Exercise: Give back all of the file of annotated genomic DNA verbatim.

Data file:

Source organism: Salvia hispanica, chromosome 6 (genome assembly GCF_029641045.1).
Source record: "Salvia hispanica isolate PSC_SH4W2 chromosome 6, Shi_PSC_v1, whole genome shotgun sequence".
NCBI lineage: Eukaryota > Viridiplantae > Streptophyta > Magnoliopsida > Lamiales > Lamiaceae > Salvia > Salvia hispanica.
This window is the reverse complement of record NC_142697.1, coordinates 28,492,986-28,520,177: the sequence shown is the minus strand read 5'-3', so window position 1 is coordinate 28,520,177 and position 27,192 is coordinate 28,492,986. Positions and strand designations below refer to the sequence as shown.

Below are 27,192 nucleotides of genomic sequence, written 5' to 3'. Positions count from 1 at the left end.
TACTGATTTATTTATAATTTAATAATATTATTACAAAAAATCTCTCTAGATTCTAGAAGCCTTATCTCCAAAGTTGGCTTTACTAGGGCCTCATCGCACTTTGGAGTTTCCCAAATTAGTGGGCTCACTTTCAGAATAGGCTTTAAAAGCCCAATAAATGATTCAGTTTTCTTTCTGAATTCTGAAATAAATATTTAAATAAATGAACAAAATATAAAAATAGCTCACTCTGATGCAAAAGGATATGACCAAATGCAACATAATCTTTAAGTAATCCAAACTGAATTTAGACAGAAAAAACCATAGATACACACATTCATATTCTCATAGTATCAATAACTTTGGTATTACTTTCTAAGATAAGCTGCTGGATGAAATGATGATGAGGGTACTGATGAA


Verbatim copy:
Source organism: Salvia hispanica, chromosome 6 (genome assembly GCF_029641045.1).
Source record: "Salvia hispanica isolate PSC_SH4W2 chromosome 6, Shi_PSC_v1, whole genome shotgun sequence".
NCBI lineage: Eukaryota > Viridiplantae > Streptophyta > Magnoliopsida > Lamiales > Lamiaceae > Salvia > Salvia hispanica.
This window is the reverse complement of record NC_142697.1, coordinates 28,492,986-28,520,177: the sequence shown is the minus strand read 5'-3', so window position 1 is coordinate 28,520,177 and position 27,192 is coordinate 28,492,986. Positions and strand designations below refer to the sequence as shown.

Below are 27,192 nucleotides of genomic sequence, written 5' to 3'. Positions count from 1 at the left end.
TACTGATTTATTTATAATTTAATAATATTATTACAAAAAATCTCTCTAGATTCTAGAAGCCTTATCTCCAAAGTTGGCTTTACTAGGGCCTCATCGCACTTTGGAGTTTCCCAAATTAGTGGGCTCACTTTCAGAATAGGCTTTAAAAGCCCAATAAATGATTCAGTTTTCTTTCTGAATTCTGAAATAAATATTTAAATAAATGAACAAAATATAAAAATAGCTCACTCTGATGCAAAAGGATATGACCAAATGCAACATAATCTTTAAGTAATCCAAACTGAATTTAGACAGAAAAAACCATAGATACACACATTCATATTCTCATAGTATCAATAACTTTGGTATTACTTTCTAAGATAAGCTGCTGGATGAAATGATGATGAGGGTACTGATGAA